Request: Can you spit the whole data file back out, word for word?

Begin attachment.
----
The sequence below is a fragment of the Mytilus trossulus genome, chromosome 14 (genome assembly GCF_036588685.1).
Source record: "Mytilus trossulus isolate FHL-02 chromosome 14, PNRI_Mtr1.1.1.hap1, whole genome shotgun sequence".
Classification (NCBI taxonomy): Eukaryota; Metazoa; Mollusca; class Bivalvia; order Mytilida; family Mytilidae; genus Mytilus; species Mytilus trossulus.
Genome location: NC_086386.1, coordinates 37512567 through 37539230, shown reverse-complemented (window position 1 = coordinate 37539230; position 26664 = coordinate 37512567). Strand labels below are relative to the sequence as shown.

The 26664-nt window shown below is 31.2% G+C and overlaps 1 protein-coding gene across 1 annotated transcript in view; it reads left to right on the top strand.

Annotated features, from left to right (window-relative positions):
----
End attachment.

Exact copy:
The sequence below is a fragment of the Mytilus trossulus genome, chromosome 14 (genome assembly GCF_036588685.1).
Source record: "Mytilus trossulus isolate FHL-02 chromosome 14, PNRI_Mtr1.1.1.hap1, whole genome shotgun sequence".
Classification (NCBI taxonomy): Eukaryota; Metazoa; Mollusca; class Bivalvia; order Mytilida; family Mytilidae; genus Mytilus; species Mytilus trossulus.
Genome location: NC_086386.1, coordinates 37512567 through 37539230, shown reverse-complemented (window position 1 = coordinate 37539230; position 26664 = coordinate 37512567). Strand labels below are relative to the sequence as shown.

The 26664-nt window shown below is 31.2% G+C and overlaps 1 protein-coding gene across 1 annotated transcript in view; it reads left to right on the top strand.

Annotated features, from left to right (window-relative positions):